Biometrics are putting an end to password-only. Allowing for increased customer convenience while adding additional levels of security, multi-faceted biometric applications will soon be the norm. It’s time for banks to leverage biometric security across their distribution channels.
Biometrics were a key theme at the 2018 Money 20/20 conference in Las Vegas. While industry experts agree that the application of biometrics has the potential to tackle fraud more effectively than ever before, more has to be done to roll it out to different aspects of the bank.
GlobalData’s 2018 Consumer Payments Insight Survey shows that 16% of consumers globally have been victims of payment fraud over the past four years. Not counting the reputational damage providers suffer as a result, this is costing the industry billions every year.
Of those consumers who have been subjected to fraud, 9% closed their accounts and switched to another provider. Given the costs involved in acquiring and retaining customers, this is a significant proportion. Yet, financial services providers’ level of concern remains low.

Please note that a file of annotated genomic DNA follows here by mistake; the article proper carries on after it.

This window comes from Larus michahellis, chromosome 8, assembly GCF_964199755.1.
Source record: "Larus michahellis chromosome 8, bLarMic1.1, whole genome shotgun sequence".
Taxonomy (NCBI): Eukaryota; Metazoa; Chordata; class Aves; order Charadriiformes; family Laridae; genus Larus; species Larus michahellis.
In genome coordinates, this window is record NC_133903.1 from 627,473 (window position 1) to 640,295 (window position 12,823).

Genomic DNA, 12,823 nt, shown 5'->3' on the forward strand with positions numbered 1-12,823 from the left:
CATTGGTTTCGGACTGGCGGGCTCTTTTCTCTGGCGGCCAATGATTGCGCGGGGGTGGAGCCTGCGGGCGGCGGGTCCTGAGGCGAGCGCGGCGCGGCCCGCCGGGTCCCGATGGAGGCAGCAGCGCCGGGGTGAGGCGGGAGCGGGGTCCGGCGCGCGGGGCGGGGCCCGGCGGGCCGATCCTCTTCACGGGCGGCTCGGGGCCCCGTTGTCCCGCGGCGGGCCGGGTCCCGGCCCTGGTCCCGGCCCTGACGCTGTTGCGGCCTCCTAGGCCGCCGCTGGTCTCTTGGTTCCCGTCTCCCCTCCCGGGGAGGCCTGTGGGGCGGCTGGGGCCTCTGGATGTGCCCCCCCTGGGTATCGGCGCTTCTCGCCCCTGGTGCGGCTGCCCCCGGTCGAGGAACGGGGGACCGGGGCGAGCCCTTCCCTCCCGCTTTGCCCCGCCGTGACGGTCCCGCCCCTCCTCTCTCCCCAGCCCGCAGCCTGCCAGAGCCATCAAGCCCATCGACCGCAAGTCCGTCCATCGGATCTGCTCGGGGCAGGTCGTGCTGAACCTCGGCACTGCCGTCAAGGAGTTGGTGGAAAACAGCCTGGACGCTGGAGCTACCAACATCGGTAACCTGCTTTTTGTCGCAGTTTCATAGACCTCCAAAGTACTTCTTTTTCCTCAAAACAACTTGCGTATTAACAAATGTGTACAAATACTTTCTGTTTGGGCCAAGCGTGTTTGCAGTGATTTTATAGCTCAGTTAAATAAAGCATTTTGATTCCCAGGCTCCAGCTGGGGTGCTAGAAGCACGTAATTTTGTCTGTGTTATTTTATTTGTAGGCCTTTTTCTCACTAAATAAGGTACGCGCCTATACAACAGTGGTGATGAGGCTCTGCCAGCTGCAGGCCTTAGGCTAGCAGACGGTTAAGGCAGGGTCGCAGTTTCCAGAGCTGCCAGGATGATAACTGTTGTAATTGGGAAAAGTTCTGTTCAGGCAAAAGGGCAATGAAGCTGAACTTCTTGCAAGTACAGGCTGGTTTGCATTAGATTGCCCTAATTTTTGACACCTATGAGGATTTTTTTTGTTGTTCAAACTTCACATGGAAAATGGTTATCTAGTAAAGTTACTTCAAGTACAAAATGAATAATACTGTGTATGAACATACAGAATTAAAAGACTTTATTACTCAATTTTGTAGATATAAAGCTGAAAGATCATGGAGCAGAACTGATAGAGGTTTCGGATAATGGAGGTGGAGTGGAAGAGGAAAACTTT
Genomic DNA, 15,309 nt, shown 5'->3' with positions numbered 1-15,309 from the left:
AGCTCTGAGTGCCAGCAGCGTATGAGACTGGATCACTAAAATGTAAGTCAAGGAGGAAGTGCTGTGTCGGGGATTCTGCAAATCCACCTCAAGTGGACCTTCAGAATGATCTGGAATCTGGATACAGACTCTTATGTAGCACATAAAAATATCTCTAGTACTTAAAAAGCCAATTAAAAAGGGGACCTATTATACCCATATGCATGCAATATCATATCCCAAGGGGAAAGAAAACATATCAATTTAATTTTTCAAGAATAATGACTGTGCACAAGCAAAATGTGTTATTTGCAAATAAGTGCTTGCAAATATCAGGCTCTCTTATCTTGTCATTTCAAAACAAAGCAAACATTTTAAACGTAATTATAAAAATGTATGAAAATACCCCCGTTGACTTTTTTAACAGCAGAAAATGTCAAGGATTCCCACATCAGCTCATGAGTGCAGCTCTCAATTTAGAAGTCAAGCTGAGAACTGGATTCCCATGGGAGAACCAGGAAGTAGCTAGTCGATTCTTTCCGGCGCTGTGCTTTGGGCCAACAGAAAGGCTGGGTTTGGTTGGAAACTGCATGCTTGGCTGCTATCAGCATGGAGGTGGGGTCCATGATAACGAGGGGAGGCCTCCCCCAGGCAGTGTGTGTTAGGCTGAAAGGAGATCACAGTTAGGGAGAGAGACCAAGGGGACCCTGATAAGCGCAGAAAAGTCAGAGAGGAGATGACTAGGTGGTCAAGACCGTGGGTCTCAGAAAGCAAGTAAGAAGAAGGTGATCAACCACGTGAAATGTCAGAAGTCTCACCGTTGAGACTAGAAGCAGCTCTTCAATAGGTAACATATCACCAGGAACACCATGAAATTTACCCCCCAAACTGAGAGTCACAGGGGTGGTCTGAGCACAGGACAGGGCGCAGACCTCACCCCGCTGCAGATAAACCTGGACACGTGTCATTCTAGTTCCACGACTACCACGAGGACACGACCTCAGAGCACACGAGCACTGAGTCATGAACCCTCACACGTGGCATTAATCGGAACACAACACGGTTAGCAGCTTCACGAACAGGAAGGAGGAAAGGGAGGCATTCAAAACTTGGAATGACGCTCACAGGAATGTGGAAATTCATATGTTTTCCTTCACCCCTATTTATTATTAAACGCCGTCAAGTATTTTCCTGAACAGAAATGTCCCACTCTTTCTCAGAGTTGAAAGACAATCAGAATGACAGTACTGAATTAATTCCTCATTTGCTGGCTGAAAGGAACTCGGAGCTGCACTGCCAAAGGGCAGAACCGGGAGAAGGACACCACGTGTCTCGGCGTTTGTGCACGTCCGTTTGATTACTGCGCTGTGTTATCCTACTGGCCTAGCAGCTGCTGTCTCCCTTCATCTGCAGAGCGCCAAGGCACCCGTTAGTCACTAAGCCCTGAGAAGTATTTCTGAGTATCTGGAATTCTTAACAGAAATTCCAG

This is particularly true in the wealth management and private banking space where we see the highest-value transactions, and hence the highest risk of fraud and reputational damage. Only 34% of providers regard the effect of data breaches on their company’s brand as a threat, suggesting a blind spot in executive thinking.
Clearly, providers have to up their game – especially as customer impetus is not lacking. Biometrics will replace or supplement pin codes and passwords.
Globally, 67% of consumers would be happy to use some form of biometric to secure their payment details. This is in line with statistics shared at Money 20/20, according to which adoption rates of biometric authentication are as high as 93% among banking customers if rolled out properly.
Banks often worry about the balancing act of extra security and maximising convenience, but clearly there are solutions such as biometric security that can address both. It’s time to act, or be left behind.